1991        The Moscow Radisson-Slavyanskaya hotel and the adjoining Americom Business Center was founded by US businessman, Paul Tatum (1955-1996).
    (WSJ, 11/4/96, p.A1)(SFC, 11/5/96, p.A8)(WSJ, 11/5/96, p.A19)

1991        In Saudi Arabia Khalid bin Sultan was the commander of the Saudi military forces during the Gulf war. He later became the principal owner of Al-Hayat, an Arabic language daily published in London.
    (SFC, 1/4/97, p.A3)

1991        In Margate, Scotland, Vicky Hamilton (15) was last seen. In 2007 her skeleton was discovered at a house where handyman Peter Tobin used to live. Her remains were found during a search for another missing teenager, Dinah McNicol (18) from the county of Essex, eastern England, who was last seen returning from a 1991 music festival. The remains of McNicol were found a few days after the Hamilton find. Tobin (61) was charged with the murders.
    (AP, 11/16/07)(AFP, 11/17/07)

1991        In Somalia dictator Barre fell from power and the northeast corner of the country declared itself the independent Republic of Somaliland.
    (SFC, 4/10/96, A-5)(SFEC,11/23/97, p.A25)

1991        Thousands of Bantus fled Somalia for Kenya. In 1999 the US designated this group of people as persecuted and eligible for resettlement in the US.
    (NW, 9/2/02, p.35)

1991        South Africa signed on to the Nuclear Non-Proliferation Treaty. South Africa had secretly built several bombs but dismantled them before signing on to the NPT. 
    (Econ, 6/10/06, p.23)
1991        Afrikaner nationalists led by Prof. Carel Boshoff, son-in-law of the late PM Hendrik Verwoerd, founded the Orania enclave in the desert of South Africa with a ban on using black laborers for menial tasks. By 2016 the Afrikaner-only town numbered 1,300 people.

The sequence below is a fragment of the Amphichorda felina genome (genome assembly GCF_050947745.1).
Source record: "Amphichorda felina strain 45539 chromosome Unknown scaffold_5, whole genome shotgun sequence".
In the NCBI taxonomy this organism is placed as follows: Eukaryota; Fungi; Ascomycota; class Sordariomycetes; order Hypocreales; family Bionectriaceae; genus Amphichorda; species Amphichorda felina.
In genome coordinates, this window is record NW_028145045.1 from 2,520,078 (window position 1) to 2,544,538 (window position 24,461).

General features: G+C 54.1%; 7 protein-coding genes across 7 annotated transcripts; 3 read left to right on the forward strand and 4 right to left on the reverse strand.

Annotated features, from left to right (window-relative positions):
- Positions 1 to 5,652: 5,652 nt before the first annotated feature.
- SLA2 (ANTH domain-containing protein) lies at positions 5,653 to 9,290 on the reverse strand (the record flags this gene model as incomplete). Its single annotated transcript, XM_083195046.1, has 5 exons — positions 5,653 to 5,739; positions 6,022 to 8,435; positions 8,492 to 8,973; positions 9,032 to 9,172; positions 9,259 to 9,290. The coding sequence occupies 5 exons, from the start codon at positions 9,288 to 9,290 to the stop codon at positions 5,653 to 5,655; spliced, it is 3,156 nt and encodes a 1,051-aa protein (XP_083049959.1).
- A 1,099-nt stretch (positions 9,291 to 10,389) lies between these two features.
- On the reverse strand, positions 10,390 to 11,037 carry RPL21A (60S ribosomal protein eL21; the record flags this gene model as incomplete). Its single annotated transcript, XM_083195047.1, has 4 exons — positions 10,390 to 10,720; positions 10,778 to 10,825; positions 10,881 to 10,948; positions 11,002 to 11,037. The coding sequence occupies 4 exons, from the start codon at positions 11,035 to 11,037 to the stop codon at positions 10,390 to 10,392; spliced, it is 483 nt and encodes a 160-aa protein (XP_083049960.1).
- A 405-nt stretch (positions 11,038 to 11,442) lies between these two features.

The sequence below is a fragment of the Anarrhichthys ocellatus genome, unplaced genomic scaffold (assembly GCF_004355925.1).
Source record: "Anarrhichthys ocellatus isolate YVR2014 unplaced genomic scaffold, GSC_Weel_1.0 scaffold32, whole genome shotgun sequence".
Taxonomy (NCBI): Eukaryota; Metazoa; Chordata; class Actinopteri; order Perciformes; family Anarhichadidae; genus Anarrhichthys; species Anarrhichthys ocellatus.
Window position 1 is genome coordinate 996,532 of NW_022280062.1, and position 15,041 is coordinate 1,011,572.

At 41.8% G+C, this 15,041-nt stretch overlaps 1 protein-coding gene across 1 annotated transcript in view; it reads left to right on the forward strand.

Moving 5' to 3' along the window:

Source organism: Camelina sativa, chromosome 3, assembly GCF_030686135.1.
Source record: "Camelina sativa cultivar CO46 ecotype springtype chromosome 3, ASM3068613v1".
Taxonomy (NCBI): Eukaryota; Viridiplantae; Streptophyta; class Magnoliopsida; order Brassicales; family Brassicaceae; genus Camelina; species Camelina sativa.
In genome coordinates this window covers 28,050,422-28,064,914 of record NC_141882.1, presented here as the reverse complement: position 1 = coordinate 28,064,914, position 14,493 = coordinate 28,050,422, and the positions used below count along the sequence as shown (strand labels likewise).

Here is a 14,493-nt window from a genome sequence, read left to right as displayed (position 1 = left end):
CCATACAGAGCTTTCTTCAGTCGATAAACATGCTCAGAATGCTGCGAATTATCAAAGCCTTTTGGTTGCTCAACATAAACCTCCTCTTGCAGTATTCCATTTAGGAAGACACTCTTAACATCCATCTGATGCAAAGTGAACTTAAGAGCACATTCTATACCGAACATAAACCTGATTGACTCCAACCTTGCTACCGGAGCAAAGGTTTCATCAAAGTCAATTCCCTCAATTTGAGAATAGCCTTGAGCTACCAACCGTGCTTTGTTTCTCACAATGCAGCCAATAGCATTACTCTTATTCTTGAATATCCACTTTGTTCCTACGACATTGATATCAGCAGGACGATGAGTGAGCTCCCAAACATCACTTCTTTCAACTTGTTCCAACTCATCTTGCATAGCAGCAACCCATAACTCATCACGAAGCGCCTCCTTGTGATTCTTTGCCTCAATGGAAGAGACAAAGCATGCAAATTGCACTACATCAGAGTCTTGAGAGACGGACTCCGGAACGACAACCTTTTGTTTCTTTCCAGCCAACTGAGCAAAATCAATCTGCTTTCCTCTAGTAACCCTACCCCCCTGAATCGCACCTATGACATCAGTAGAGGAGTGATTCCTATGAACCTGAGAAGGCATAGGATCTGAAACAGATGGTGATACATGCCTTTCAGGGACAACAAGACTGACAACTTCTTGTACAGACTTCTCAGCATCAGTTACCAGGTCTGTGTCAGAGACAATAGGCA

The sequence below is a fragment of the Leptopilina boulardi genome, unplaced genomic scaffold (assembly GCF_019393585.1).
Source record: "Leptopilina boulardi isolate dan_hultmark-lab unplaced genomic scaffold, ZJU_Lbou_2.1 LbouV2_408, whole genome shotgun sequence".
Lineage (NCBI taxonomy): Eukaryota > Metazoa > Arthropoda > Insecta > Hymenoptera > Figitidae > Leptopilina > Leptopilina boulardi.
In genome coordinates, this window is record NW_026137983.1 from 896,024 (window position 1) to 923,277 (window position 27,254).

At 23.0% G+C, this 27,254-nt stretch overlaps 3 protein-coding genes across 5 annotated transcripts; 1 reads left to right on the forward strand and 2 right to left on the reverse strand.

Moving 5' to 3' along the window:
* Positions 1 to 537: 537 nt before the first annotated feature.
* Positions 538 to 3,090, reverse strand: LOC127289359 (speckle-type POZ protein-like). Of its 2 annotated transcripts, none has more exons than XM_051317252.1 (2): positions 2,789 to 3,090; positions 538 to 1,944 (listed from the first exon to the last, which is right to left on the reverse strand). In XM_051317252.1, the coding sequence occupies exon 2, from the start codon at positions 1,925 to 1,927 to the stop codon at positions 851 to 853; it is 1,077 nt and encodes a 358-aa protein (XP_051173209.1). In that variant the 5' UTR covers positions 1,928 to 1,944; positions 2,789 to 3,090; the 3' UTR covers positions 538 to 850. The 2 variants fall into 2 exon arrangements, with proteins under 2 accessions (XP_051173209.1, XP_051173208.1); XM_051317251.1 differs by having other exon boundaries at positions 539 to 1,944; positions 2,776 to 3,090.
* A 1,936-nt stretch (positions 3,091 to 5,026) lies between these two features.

(SFC, 11/25/02, p.A8)(Econ, 10/22/16, p.41)
1991        In South Africa Eugene TerreBlanche provoked a street battle that left 3 people dead.
    (SFC, 6/16/99, p.B2)
1991        Charles D. Moody, Univ. of Michigan vice-president for minority affairs, led a delegation to bestow an honorary doctorate to Nelson Mandela. It had been awarded in absentia in 1990.
    (MT, Fall/99, p.16)

1991        Sudan adopted a federal system with nine states, matching the nine provinces that had existed from 1948 to 1973. The states were subdivided into 66 provinces, and then into 281 local government areas.
1991        Sudan issued a new penal code imposing death for a sweeping range of beliefs that can be categorized as apostasy.
    (Econ, 6/7/14, p.53)
1991        The Sudan People’s Liberation Army, the main rebel group, began to divide along tribal lines and now four factions control the south.
    (SFC, 4/15/96,A-8)
1991        In Sudan the National Democratic Alliance began as an opposition grouping.
    (WSJ, 12/8/99, p.A19)
1991        In Sudan an Arab tribe sought to resolve ancient disputes over land and water rights by attacking the Zaghawa, Fur, and Massalit peoples in Darfur. Arab groups launched a campaign in southwestern Darfur State that resulted in the destruction of some 600 non-Arab villages and the deaths of about 3,000 people. In southern Sudan the Nuer tribe massacred Dinka civilians in Bor. Some Dinka later said tens of thousands of women and children were killed, a number the Nuer called an exaggeration.